The 2009 Child Support Guidelines Worksheet had two sections which broke the worksheet down into an Income Section and a Calculation Section, with a resulting recommended child support amount. The new 2013 Child Support Guidelines worksheet changes these two sections and the calculations, which he have discussed previously.
In addition, the 2013 guidelines added a new section, Section 3 titled: AVAILABLE INCOME ABOVE $4,808 (If applicable.)
In cases where the combined household income is less than $4,808 per week ($250,000 per year), Section 3 will show all zeros. However, if the family income exceeds this figure, Section 3 displays the proportional amount that each party has left-over in gross income after using the first $4808 per week in combined income to calculate the minimum presumptive child support order.
For example, if the payor has $7,692 in income per week ($400,000 per year) and the recipient has $1,923 per week ($100,000 per year), then the child support guidelines would use only the first $4,808 per week and assign 80% of the child support figure to be paid by the payor because the payor has 80% of the household income. This means that the child support calculation in Section 2 of the worksheet only used the first $3,846 from the payor and $962 from the recipient (totaling $4,808 per week).
This leaves $3,846 and $962 left-over, unused for this calculation. Section 3 would then display these unused funds.
While the language of the Guidelines changed slightly relating to how the court should calculate child support in these high income cases, it really only clarified how to calculate the minimum presumptive order using a proportion of each parties income to the total income. The Guidelines make no mention of Section 3 and what the court is meant to do with this information.
The worksheet itself indicates below the title of Section 3 that this section should be "(Considered at the discretion of the Court.)" Without any guidance as to how this information should be used we are all struggling to know what to tell clients and how to prepare presentations for the court on this issue.
One Judge who was on the Task Force has indicated that Section 3 was for mostly informational purposes. By providing the information directly on the worksheet it gives Judges the ability to decide whether there should be alimony (in appropriate cases) or additional child support. Of course this information was available before, but the worksheet now saves the Judges from doing additional math.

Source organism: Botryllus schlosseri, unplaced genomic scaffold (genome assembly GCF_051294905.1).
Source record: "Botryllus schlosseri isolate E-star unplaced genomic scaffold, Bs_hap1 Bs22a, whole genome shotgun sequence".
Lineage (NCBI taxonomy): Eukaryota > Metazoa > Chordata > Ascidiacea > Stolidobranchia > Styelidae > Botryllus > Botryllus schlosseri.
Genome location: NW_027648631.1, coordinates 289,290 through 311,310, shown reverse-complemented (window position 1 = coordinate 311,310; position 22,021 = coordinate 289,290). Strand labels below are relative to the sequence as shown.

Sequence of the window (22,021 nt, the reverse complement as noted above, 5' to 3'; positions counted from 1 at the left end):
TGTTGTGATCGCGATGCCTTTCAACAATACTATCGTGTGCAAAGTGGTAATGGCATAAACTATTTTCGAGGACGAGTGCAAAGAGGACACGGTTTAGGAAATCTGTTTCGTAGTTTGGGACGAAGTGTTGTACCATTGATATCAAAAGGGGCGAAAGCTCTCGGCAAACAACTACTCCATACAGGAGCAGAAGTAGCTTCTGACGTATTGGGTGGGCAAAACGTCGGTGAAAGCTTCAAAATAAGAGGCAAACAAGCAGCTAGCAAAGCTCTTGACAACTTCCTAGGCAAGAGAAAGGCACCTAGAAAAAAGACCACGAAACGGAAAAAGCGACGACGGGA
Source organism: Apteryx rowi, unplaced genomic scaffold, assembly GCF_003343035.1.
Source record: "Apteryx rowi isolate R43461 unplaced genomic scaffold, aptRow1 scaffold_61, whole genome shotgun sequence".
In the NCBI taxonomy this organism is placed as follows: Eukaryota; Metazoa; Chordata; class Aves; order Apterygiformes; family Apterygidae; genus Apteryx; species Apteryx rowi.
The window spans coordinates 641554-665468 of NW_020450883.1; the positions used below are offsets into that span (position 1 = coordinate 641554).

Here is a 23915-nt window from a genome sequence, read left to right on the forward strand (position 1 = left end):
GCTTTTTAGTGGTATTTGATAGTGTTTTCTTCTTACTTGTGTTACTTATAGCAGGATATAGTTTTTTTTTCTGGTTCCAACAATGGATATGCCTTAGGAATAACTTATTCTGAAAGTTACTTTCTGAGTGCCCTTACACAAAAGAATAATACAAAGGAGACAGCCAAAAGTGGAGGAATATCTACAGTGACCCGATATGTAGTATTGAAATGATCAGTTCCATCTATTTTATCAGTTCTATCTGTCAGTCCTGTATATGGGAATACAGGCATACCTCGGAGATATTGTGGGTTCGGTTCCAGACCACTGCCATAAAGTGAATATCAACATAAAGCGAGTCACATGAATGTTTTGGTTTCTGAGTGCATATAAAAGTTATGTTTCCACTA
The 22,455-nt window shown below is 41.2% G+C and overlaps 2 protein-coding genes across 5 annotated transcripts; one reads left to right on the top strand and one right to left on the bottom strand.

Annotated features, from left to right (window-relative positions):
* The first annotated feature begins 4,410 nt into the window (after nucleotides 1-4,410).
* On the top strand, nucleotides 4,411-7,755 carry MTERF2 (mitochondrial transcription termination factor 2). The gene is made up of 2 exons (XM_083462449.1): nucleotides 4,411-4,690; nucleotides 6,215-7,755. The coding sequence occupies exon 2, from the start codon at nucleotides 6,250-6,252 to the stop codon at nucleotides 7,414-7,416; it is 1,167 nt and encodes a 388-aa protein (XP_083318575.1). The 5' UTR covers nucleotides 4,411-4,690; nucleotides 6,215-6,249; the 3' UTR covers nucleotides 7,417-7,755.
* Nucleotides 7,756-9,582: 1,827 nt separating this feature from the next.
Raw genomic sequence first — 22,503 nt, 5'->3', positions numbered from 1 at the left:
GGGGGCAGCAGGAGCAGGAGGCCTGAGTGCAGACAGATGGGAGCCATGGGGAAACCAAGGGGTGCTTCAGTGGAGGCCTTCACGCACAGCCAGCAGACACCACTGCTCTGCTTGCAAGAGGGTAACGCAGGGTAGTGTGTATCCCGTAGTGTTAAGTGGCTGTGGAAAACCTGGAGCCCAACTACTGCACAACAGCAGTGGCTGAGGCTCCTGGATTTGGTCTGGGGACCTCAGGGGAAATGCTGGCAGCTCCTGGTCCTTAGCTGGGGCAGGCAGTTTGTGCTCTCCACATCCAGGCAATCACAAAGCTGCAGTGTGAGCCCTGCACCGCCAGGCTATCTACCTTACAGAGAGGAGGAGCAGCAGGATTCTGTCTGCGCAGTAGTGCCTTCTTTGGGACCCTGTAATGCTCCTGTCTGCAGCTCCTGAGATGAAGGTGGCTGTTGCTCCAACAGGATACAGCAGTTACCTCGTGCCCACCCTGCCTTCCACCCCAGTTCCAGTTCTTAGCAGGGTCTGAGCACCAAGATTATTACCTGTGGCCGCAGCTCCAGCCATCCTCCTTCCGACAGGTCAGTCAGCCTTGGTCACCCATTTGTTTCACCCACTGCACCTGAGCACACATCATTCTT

In addition, there is a "suggestion" on page 68 of the Final Report of the 2012 Task Force regarding how we might uses this information:
"The Task Force was urged by the bar to provide guidance on how to calculate child support when the combined available income exceeds $250,000. Public input suggests that a lack of guidance leads to inconsistency in results throughout Massachusetts. In an efort to alleviate any inconsistency, the Task Force suggests that in cases where combined available income exceeds $250,000, the guidelines support amount should be applied on the ﬁrst $250,000 and then applied to the combined available income above $250,000 ($4,808 weekly) in the same proportion for both the recipient’s and payor’s income as provided on line 1h of the Child Support Guidelines Worksheet."Essentially this recommends using the figures provided in section 3 and entering them back into the guidelines worksheet as Income in Section 1 to see what additional child support might be recommended. In the example above, ($3,846 and $962 respectively left-over) these figures would be plugged back into a new worksheet in the income section and yield a second child support amount. Because I have conveniently used exactly $500,000 of total income in this example, the results will be double the minimum presumptive order (because the second worksheet will result in the same award as the first worksheet).
In cases where the total income exceeds $500,000 this could mean preparing even more guidelines worksheets, because there would still be additional income in Section 3 even on the second worksheet.
While informative, this is non-binding since this "suggestion" didn't end up in the final Guidelines. The obvious practice tip for attorneys, though, is to include this additional calculation in their presentation to the court, along with this quote from the Task Force Report. Even in mediation and collaborative divorce cases, I would suggest providing this information to the parties as it may assist them in reaching a reasonable settlement figure.